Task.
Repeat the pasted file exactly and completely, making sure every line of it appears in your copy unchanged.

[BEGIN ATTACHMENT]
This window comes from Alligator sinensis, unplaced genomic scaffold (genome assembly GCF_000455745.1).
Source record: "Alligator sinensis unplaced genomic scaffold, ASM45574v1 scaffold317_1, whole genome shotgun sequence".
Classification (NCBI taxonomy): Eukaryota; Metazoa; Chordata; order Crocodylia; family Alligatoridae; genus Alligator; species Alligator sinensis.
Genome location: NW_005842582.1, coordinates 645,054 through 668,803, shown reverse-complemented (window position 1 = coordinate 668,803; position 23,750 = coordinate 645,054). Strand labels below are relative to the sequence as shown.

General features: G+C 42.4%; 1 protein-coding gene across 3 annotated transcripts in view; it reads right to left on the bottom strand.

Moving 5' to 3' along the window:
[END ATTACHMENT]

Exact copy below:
This window comes from Alligator sinensis, unplaced genomic scaffold (genome assembly GCF_000455745.1).
Source record: "Alligator sinensis unplaced genomic scaffold, ASM45574v1 scaffold317_1, whole genome shotgun sequence".
Classification (NCBI taxonomy): Eukaryota; Metazoa; Chordata; order Crocodylia; family Alligatoridae; genus Alligator; species Alligator sinensis.
Genome location: NW_005842582.1, coordinates 645,054 through 668,803, shown reverse-complemented (window position 1 = coordinate 668,803; position 23,750 = coordinate 645,054). Strand labels below are relative to the sequence as shown.

General features: G+C 42.4%; 1 protein-coding gene across 3 annotated transcripts in view; it reads right to left on the bottom strand.

Moving 5' to 3' along the window: